Understanding the essential proton-pumping kinetic gates and decoupling mutations in cytochrome c oxidase [Chemistry]
Cytochrome c oxidase (CcO) catalyzes the reduction of oxygen to water and uses the released free energy to pump protons against the transmembrane proton gradient. To better understand the proton-pumping mechanism of the wild-type (WT) CcO, much attention has been given to the mutation of amino acid residues along the proton translocating D-channel that impair, and sometimes decouple, proton pumping from the chemical catalysis. Although their influence has been clearly demonstrated experimentally, the underlying molecular mechanisms of these mutants remain unknown. In this work, we report multiscale reactive molecular dynamics simulations that characterize the free-energy profiles of explicit proton transport through several important D-channel mutants. Our results elucidate the mechanisms by which proton pumping is impaired, thus revealing key kinetic gating features in CcO. In the N139T and N139C mutants, proton back leakage through the D-channel is kinetically favored over proton pumping due to the loss of a kinetic gate in the N139 region. In the N139L mutant, the bulky L139 side chain inhibits timely reprotonation of E286 through the D-channel, which impairs both proton pumping and the chemical reaction. In the S200V/S201V double mutant, the proton affinity of E286 is increased, which slows down both proton pumping and the chemical catalysis. This work thus not only provides insight into the decoupling mechanisms of CcO mutants, but also explains how kinetic gating in the D-channel is imperative to achieving high proton-pumping efficiency in the WT CcO.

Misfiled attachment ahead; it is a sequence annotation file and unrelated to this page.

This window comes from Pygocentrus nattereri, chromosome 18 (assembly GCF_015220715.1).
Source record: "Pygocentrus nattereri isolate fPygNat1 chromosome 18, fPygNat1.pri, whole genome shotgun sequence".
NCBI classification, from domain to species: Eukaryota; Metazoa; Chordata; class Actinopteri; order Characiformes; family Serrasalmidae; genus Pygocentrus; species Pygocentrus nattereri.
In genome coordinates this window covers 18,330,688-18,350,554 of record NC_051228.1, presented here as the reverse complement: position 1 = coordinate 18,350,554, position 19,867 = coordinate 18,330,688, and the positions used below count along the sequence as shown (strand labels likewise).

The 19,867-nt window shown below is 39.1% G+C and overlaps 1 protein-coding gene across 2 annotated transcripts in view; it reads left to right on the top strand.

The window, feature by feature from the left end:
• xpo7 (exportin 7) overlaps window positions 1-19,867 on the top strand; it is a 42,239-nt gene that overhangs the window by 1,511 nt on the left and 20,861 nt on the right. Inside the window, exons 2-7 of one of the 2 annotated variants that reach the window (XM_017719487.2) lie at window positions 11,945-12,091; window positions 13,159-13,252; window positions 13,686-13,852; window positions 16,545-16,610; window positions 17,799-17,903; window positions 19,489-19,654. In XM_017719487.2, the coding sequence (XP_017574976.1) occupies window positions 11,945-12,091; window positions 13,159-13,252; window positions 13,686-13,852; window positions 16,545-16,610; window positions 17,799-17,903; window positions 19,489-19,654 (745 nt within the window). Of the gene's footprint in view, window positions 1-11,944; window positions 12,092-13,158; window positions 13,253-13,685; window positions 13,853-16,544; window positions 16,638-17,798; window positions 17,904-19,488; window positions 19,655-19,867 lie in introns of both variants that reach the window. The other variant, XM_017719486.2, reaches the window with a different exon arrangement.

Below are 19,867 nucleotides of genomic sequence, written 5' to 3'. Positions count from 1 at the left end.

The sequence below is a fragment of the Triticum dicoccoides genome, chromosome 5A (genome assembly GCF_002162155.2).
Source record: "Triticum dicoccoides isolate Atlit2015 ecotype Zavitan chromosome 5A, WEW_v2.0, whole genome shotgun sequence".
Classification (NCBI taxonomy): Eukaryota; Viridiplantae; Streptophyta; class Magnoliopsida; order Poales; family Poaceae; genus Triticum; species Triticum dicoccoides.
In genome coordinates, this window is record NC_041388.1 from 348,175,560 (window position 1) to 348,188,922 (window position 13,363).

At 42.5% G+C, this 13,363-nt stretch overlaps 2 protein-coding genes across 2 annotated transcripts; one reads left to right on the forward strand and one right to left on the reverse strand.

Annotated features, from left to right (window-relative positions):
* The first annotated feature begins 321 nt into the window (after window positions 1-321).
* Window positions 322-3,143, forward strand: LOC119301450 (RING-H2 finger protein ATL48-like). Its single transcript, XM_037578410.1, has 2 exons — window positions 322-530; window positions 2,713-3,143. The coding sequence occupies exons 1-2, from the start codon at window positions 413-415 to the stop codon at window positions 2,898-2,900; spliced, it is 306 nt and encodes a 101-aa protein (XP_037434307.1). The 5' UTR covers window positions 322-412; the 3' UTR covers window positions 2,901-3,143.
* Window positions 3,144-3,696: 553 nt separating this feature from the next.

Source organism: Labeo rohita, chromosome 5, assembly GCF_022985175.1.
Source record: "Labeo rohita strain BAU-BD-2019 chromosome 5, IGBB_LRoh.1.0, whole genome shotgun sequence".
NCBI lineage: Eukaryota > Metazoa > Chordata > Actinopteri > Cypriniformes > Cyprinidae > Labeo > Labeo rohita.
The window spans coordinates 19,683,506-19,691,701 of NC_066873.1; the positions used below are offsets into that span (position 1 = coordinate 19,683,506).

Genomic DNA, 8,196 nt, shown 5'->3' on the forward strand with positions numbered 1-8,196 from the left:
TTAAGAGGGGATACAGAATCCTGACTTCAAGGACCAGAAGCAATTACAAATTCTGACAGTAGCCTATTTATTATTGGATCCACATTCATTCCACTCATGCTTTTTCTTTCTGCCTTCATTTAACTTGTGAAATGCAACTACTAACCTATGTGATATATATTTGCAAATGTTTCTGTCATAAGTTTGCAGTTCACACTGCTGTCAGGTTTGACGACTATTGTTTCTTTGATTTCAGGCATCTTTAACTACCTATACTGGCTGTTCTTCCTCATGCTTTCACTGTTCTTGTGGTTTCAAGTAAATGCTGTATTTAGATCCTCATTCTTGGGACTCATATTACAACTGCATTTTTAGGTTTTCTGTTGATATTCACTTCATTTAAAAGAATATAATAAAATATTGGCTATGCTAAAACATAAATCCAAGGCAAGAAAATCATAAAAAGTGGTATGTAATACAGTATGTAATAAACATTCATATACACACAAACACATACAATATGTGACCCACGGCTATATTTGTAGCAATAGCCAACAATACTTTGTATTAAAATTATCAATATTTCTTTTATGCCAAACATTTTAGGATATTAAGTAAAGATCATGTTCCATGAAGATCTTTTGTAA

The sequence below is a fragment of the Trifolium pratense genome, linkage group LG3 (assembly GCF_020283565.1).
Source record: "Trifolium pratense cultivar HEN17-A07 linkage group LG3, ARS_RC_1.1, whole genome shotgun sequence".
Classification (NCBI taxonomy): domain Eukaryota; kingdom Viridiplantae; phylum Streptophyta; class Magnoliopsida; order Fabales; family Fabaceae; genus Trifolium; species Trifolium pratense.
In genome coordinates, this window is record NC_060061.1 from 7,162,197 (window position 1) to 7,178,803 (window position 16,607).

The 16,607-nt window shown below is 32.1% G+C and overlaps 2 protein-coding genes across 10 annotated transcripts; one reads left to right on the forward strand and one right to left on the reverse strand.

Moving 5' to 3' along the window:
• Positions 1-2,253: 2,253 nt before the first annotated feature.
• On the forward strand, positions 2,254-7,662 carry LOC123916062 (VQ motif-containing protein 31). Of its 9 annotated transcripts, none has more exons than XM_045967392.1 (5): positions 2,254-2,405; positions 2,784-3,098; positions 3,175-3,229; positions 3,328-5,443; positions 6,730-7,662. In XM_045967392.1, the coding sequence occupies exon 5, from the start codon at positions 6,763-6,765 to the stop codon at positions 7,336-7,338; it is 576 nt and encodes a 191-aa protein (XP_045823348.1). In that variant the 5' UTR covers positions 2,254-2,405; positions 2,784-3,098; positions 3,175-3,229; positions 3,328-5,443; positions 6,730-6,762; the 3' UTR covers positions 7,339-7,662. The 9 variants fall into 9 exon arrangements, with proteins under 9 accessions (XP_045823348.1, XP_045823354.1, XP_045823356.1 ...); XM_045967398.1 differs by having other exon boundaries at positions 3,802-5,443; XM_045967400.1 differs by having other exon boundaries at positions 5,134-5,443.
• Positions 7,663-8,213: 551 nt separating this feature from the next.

Publisher URL: http://feedproxy.google.com/~r/Pnas-RssFeedOfEarlyEditionArticles/~3/PlL_768tE5o/1703654114.short
Keeping up-to-date with research can feel impossible, with papers being published faster than you'll ever be able to read them. That's where Researcher comes in: we're simplifying discovery and making important discussions happen. With over 19,000 sources, including peer-reviewed journals, preprints, blogs, universities, podcasts and Live events across 10 research areas, you'll never miss what's important to you. It's like social media, but better. Oh, and we should mention - it's free.
Researcher displays publicly available abstracts and doesn’t host any full article content. If the content is open access, we will direct clicks from the abstracts to the publisher website and display the PDF copy on our platform. Clicks to view the full text will be directed to the publisher website, where only users with subscriptions or access through their institution are able to view the full article.